Smoke and Mirrors

The Tiger in Winter?

The Tiger in Winter?

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Clinton, South Carolina, Friday, July 17, 2015, 2:33 p.m.

Tony Stewart and I go way back. I wrote a book about him years ago, early in his career, but I haven’t talked to him since 2012, and his troubles are hard to analyze from afar. I read the transcript of a media conference from a few days ago, and it made me sad.

Monte Dutton

Monte Dutton

It seems impossible that Stewart, a three-time Sprint Cup champion, is struggling so, and it seems just as unlikely that he doesn’t seem to know what’s wrong. He doesn’t blame his crew chief, Chad Johnston. Nor does he blame his crew. He blames himself. He takes it like a man.

The new “package” in place this year has mystified Stewart. Someone asked him how much he has to “change.”

Change. Tony Stewart. What a concept.

“Honestly, I don’t know that because I haven’t figured it out,” Stewart said. “It’s a scenario that, when you drive for so long, you’re used to one thing, I mean, coming into this year, and taking the amount of horsepower they took out was a pretty radical change for the Cup Series.

“I think it was more the horsepower reduction than it was anything [else] that I feel like has hurt me this year. I’ve grown up driving high-horsepower cars, high power-to-weight-ratio cars. This is what I’m used to feeling.”

It doesn’t just mystify Stewart. It mystifies me. Stewart was, and still is, the great throwback to the drivers of an earlier generation — A.J. Foyt, Mario Andretti, Parnelli Jones, Mark Donohue, and others  — who could climb into anything with four wheels and win with it. He was the last of the red-hot racers, a champion in both IndyCars and NASCAR, not to mention the best midget racer I have ever seen.

How could Tony Stewart struggle this long in anything?

It makes me think of my response many years ago when Stewart told me he had purchased a team of greyhounds.

“Let me get this straight,” I said. “You love racing so much that they don’t even have to have wheels on them?”

I also want to declare that I’m not counting him out. I’d never count out Stewart. I’ve seen him perform too many amazing feats of driving virtuosity. His 2011 Chase remains the most amazing performance over a 10-race span I have ever seen.

Here’s what I have concluded. Citing a horsepower reduction of 125 just doesn’t account for Stewart’s woes. It would explain much more for those less talented.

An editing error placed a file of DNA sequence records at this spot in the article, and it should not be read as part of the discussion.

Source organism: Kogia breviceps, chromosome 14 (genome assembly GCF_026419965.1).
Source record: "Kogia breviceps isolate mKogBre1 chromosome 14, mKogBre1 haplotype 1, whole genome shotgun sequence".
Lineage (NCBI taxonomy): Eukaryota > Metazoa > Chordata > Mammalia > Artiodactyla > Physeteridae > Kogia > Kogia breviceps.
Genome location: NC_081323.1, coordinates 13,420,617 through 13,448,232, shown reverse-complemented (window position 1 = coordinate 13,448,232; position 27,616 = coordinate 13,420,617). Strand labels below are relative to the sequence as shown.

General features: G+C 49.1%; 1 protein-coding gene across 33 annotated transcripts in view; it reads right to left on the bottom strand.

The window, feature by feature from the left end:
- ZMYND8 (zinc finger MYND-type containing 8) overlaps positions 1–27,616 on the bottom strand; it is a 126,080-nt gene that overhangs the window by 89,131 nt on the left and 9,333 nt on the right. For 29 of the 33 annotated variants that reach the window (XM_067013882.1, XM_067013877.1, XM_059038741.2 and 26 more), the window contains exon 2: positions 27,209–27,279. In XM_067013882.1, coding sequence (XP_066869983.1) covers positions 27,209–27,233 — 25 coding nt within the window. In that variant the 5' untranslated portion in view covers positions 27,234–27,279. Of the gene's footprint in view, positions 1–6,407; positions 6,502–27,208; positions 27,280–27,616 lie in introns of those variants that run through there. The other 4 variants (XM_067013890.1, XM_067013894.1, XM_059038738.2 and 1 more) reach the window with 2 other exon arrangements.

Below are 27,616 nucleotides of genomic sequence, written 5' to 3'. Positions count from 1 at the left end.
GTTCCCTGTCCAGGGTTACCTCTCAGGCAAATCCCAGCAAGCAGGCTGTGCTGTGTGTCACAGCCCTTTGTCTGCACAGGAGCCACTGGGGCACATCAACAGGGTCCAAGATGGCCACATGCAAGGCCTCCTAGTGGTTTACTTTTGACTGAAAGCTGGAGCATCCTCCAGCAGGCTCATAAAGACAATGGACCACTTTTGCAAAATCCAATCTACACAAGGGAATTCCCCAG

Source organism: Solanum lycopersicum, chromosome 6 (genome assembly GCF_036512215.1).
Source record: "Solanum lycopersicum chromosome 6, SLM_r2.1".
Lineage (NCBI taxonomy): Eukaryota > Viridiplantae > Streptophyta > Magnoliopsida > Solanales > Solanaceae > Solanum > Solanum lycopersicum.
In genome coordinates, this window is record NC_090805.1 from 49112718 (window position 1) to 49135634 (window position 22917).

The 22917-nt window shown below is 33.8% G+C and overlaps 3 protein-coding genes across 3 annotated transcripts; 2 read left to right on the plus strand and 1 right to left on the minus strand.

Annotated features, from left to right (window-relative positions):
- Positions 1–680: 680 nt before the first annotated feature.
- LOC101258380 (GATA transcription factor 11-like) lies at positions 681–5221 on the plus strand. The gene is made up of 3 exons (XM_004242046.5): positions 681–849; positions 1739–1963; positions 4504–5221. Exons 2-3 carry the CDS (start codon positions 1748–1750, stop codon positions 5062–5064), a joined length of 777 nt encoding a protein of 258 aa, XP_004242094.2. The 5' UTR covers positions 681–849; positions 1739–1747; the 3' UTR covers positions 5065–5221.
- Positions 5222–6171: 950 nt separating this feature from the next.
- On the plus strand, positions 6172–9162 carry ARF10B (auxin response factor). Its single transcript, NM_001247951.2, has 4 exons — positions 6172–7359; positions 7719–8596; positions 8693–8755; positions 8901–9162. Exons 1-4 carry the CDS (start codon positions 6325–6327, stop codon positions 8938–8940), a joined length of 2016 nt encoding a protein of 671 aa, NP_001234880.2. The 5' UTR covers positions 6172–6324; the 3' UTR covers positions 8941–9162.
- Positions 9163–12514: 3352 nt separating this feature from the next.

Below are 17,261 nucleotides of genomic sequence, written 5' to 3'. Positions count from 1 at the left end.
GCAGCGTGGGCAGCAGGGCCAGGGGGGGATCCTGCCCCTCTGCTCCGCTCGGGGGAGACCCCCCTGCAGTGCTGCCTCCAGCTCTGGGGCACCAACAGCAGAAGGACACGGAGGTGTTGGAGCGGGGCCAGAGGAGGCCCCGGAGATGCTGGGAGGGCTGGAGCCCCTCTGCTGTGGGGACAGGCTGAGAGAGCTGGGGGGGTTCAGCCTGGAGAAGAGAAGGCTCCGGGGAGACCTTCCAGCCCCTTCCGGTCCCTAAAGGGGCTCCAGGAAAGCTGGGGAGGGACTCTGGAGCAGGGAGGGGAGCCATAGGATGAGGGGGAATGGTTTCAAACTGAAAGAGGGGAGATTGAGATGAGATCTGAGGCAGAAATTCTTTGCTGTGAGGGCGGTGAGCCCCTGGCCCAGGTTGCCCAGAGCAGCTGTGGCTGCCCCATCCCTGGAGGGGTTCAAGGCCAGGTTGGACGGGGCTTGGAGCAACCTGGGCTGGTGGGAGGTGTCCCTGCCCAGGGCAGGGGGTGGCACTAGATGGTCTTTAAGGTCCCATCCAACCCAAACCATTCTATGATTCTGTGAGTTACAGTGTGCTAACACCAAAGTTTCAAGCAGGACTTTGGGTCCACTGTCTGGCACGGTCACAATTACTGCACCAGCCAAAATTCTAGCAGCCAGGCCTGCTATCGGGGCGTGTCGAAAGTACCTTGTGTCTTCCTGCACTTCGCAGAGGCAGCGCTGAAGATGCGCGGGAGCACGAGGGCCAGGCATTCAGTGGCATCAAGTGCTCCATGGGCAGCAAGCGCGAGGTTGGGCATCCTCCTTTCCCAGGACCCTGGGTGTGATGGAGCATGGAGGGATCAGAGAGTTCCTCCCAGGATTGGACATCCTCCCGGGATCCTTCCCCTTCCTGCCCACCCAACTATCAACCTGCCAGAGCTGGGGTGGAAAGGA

Bobby Allison stayed active right up to serious head injuries cut short his remarkable career.

Bobby Allison stayed active right up to serious head injuries cut short his remarkable career.

Stewart may be the ultimate example of what I’ve believed for two decades. I’ve written it. Few others have accepted it because, in my opinion, they were in denial. The numbers are there.

The drivers who maintain their skills well into their forties are those who remain active. The popular notion is that young drivers need the seat time, and perhaps those who haven’t fully honed their skills do, but the decline of almost every NASCAR star has coincided with cutting back on the schedule and competing only in Cup. The drivers who kept on winning were those who were willing to climb into a race car any time a nearby short track opened its gates on a Thursday night when the engines were quiet at the big one.

Being active was the reason Stewart stayed sharp. What’s more, it was even more important for Stewart than most others because he loved it so much, running dirt modifieds and winged sprint cars, showing up unannounced and racing with the local heroes.

Then he took two terrible blows, one injuring him physically and the other emotionally. In 2013, Stewart suffered a horrible leg injury, and, in 2014, he was involved in an accident in which a young driver, Kevin Ward Jr., lost his life.

He missed a lot of time, and his skills dissipated. The older he gets, the harder they are to regain. I suspect he remains haunted by Ward’s death.

As luck would have it, the last time I chatted with Tony Stewart, someone -- Jerry Jordan, I think -- took a picture of it.

As luck would have it, the last time I chatted with Tony Stewart, someone — Jerry Jordan, I think — took a picture of it.

Another aspect of Tony Stewart’s personality is that, beneath the bluster, he is quite sensitive. He is a man who can be an ogre, and the reason is that it hides his rich humanity, and, like many athletes, he sees it as a sign of weakness.

I’m afraid his valor has been beaten down into a hollow shell. When I hear him speak, he seems muffled and restrained to my distant ears.

I can’t wait to see him conquer his demons and win again. I don’t know if he will. For the first time, I doubt his capacity to recover.

But, as noted already, I haven’t counted him out. I think he’s got a last hurrah in him, and I wish I could be there to see it. I’ve seldom wanted to be wrong as much as now.


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About Monte

For 20 seasons, I mostly wrote about NASCAR. I'm still paying attention, but I'm spending more of my time these days writing novels and songs. I try to blog regularly on whatever happens to strike my fancy.
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12 Responses to Smoke and Mirrors

  1. Jed Summers says:

    Thanks for this personal insight Monte. I’ll always be pulling for Smoke.

  2. Wayne says:

    Just my gut feeling, but I think in that sprint car death he let his anger get the best of him, tried to intimidate that kid by buzzing him . Little did he know how close he was, it all went wrong, and it is a huge burden, knowing that a death occurred and he was involved.